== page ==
No Mercy No Malice

The Myth — and Liability — of America’s Obsession with Rugged Individualism

When society becomes so enamored with individual success, it forgets, and even attacks, the very institutions that enable it

Scott Galloway
Published in
10 min readMar 15, 2021
An illustration of a vintage-style plane with propellers flying through the clouds, with large coronavirus cells being “dropped” from the plane.
Illustrations: Scott Galloway

This week, I get to cross something off my bucket list: a byline in The Economist. Those familiar with the newspaper (how the firm refers to itself) know it doesn’t byline its writers. However, The Economist also runs an online “By Invitation” section, which has featured Madeleine Albright, Garry Kasparov, Arnold Schwarzenegger — people I roll with all the time. So, how did this happen? I. Don’t. Know.

Anyway, below is an excerpt. The full essay is available here.

American individualism and institutions

I grew up on stories of the second world war. During the aerial bombardment of London known as the Blitz, my mother, aged seven, had to sleep in tube stations for protection. She was given a mask against poison gas. It was difficult to put on, and frightening to wear, so a thoughtful designer had modified the children’s version with a rubber nose — my mother thought it made her look like Donald Duck. Sheltering underground with a gas mask was traumatic, but society was under threat and sacrifices had to be made. Today, when people refuse to physically distance or wear a mask at Walmart, I envision my seven-year-old mother as a child, on a dark tube platform, with her awkward Donald Duck gas mask.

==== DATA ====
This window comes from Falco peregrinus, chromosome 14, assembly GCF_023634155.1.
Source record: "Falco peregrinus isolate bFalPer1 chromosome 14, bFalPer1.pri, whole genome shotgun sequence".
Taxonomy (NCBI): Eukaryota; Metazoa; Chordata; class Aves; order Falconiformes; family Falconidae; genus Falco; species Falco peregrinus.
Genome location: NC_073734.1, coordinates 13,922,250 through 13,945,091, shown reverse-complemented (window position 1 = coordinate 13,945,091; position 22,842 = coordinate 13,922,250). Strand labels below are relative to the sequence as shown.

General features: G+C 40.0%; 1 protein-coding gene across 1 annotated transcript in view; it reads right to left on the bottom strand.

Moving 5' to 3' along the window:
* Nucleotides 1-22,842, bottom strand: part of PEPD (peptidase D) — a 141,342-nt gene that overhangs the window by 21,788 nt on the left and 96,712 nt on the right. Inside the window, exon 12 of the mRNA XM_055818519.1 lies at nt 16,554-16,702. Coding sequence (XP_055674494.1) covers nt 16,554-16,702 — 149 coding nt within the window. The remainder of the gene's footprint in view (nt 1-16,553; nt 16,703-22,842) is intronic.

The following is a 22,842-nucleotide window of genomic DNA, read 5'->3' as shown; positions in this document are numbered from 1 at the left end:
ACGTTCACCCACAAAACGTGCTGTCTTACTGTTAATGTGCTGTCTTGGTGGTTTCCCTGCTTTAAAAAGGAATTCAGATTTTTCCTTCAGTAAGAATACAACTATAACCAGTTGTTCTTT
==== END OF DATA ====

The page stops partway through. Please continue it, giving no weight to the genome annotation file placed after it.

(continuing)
Once again, society is under threat — not from tanks and bombs but from an enemy one-400th the width of a human hair. The toll has been catastrophic. In America, Covid-19 has claimed more than 500,000 lives. Millions of people have lost their jobs and 40 million face eviction. A generation of children has had their education interrupted or impaired.

America’s failure to defend itself against the virus is not unique, but neither was it inevitable. Other countries have beaten back the virus with fewer cases and deaths, with less interruption to daily life, and at lower economic cost. The pandemic has dealt a blow to the notion that America is exceptional. Why has it fared so poorly? What is behind…



Scott Galloway

Prof Marketing, NYU Stern • Host, CNN+ • Pivot, Prof G Podcasts • Bestselling author, The Four, The Algebra of Happiness, Post Corona •